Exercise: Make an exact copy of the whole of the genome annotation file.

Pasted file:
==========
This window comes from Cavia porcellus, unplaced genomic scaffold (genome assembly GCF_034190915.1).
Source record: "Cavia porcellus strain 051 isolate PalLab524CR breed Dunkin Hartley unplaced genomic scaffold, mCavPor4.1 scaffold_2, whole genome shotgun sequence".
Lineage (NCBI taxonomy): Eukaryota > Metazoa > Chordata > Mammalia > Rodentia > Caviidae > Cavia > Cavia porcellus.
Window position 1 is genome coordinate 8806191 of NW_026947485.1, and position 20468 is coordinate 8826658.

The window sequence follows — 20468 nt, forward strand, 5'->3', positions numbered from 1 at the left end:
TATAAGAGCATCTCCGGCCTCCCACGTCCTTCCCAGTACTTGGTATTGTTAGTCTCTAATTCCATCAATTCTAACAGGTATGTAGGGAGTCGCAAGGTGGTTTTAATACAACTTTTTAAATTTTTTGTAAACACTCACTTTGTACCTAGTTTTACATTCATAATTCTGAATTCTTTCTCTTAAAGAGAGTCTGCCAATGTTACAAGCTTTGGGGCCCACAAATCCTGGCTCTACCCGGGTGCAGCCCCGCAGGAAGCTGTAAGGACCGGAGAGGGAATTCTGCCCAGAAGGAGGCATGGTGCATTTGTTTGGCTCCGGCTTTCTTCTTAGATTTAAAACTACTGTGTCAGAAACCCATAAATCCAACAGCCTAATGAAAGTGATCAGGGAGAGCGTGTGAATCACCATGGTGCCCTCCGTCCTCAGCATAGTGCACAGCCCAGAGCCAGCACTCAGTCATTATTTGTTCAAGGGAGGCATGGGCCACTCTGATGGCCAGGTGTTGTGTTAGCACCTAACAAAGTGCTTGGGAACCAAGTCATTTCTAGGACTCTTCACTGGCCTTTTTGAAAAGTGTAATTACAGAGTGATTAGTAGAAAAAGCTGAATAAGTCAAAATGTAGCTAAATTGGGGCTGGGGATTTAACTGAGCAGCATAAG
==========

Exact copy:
This window comes from Cavia porcellus, unplaced genomic scaffold (genome assembly GCF_034190915.1).
Source record: "Cavia porcellus strain 051 isolate PalLab524CR breed Dunkin Hartley unplaced genomic scaffold, mCavPor4.1 scaffold_2, whole genome shotgun sequence".
Lineage (NCBI taxonomy): Eukaryota > Metazoa > Chordata > Mammalia > Rodentia > Caviidae > Cavia > Cavia porcellus.
Window position 1 is genome coordinate 8806191 of NW_026947485.1, and position 20468 is coordinate 8826658.

The window sequence follows — 20468 nt, forward strand, 5'->3', positions numbered from 1 at the left end:
TATAAGAGCATCTCCGGCCTCCCACGTCCTTCCCAGTACTTGGTATTGTTAGTCTCTAATTCCATCAATTCTAACAGGTATGTAGGGAGTCGCAAGGTGGTTTTAATACAACTTTTTAAATTTTTTGTAAACACTCACTTTGTACCTAGTTTTACATTCATAATTCTGAATTCTTTCTCTTAAAGAGAGTCTGCCAATGTTACAAGCTTTGGGGCCCACAAATCCTGGCTCTACCCGGGTGCAGCCCCGCAGGAAGCTGTAAGGACCGGAGAGGGAATTCTGCCCAGAAGGAGGCATGGTGCATTTGTTTGGCTCCGGCTTTCTTCTTAGATTTAAAACTACTGTGTCAGAAACCCATAAATCCAACAGCCTAATGAAAGTGATCAGGGAGAGCGTGTGAATCACCATGGTGCCCTCCGTCCTCAGCATAGTGCACAGCCCAGAGCCAGCACTCAGTCATTATTTGTTCAAGGGAGGCATGGGCCACTCTGATGGCCAGGTGTTGTGTTAGCACCTAACAAAGTGCTTGGGAACCAAGTCATTTCTAGGACTCTTCACTGGCCTTTTTGAAAAGTGTAATTACAGAGTGATTAGTAGAAAAAGCTGAATAAGTCAAAATGTAGCTAAATTGGGGCTGGGGATTTAACTGAGCAGCATAAG